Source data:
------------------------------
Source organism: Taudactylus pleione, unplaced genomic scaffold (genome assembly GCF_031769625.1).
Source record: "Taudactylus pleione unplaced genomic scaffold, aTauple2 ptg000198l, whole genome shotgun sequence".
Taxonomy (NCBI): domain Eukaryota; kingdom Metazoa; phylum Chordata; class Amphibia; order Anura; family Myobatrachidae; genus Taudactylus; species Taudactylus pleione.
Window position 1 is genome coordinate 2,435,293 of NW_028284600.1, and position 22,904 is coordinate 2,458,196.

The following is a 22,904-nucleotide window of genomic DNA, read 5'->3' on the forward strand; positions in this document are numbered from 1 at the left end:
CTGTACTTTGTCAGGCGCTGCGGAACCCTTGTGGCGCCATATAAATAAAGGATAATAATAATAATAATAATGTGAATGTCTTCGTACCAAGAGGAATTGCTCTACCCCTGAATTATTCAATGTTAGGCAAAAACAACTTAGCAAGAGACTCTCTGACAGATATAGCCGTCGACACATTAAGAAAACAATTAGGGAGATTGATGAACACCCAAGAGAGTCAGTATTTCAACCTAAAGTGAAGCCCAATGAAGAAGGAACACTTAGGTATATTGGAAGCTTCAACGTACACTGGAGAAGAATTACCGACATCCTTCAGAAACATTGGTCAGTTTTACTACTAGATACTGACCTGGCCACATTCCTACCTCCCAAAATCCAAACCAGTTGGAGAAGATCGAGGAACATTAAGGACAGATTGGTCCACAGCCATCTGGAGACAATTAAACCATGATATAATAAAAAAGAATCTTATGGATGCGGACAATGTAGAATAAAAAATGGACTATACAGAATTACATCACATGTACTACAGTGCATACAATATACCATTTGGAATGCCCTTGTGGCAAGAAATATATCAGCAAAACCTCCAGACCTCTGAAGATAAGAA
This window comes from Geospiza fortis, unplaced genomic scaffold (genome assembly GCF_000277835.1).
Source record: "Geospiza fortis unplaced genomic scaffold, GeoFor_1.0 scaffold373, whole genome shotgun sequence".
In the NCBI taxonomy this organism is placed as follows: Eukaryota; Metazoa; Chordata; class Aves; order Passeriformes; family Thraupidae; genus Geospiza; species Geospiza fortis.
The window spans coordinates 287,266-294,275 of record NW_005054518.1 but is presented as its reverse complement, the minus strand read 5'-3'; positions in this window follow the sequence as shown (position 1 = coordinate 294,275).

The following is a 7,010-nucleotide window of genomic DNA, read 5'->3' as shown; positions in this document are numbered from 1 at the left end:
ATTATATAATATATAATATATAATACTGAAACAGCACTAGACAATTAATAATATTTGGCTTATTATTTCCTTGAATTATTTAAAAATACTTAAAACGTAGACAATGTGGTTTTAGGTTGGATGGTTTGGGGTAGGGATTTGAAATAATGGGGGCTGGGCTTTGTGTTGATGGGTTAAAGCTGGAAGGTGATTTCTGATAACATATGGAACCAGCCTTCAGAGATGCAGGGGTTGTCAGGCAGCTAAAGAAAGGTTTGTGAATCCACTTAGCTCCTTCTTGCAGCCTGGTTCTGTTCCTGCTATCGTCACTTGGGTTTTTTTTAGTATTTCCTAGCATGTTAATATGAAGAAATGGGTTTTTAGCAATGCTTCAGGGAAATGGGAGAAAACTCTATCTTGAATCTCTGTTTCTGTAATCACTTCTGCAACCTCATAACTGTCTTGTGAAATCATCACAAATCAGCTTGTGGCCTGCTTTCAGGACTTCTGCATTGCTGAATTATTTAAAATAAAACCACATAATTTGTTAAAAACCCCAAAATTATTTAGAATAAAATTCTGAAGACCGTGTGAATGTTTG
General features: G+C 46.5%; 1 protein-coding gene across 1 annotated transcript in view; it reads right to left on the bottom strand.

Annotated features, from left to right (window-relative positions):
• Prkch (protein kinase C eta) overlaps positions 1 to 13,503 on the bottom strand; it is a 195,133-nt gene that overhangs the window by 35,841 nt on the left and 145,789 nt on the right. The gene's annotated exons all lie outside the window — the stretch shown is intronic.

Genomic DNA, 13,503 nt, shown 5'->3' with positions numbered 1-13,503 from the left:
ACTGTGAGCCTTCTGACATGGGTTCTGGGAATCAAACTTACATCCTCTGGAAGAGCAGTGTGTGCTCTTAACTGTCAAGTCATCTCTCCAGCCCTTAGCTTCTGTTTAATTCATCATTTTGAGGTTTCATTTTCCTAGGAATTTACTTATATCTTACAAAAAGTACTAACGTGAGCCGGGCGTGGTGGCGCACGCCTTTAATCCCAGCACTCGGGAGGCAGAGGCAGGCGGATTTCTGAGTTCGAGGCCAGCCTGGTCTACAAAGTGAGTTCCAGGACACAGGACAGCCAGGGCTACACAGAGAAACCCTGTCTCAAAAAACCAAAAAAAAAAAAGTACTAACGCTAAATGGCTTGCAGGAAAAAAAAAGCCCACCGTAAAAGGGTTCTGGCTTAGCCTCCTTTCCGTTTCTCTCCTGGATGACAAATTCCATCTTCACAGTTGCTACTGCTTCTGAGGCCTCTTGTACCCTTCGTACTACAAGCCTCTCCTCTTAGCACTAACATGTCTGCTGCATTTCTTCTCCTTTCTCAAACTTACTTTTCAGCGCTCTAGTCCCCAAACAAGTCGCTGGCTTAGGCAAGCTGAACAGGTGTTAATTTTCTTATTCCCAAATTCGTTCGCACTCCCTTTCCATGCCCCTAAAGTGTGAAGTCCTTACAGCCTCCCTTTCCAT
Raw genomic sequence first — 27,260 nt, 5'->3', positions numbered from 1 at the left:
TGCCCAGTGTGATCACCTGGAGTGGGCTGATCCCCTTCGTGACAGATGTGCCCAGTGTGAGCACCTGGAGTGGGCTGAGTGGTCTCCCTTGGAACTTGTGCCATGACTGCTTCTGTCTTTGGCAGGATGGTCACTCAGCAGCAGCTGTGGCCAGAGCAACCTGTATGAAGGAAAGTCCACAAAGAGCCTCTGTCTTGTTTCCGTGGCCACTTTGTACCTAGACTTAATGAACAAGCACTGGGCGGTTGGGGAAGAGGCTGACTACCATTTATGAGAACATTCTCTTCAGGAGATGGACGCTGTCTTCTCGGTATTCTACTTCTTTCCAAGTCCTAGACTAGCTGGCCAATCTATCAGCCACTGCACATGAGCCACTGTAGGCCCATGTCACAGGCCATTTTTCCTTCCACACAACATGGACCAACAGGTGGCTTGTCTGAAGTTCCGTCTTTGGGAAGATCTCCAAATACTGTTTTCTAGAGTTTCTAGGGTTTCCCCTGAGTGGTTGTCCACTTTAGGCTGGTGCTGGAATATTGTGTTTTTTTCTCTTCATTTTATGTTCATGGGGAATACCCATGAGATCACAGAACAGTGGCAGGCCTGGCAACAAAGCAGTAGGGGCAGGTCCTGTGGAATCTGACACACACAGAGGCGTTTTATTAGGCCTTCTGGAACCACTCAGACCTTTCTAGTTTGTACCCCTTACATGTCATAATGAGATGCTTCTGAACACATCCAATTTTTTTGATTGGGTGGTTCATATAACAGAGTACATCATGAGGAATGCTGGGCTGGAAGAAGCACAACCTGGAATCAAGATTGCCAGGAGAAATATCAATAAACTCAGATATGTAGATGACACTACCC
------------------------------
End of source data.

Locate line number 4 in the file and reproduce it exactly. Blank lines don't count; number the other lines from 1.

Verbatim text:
Window position 1 is genome coordinate 2,435,293 of NW_028284600.1, and position 22,904 is coordinate 2,458,196.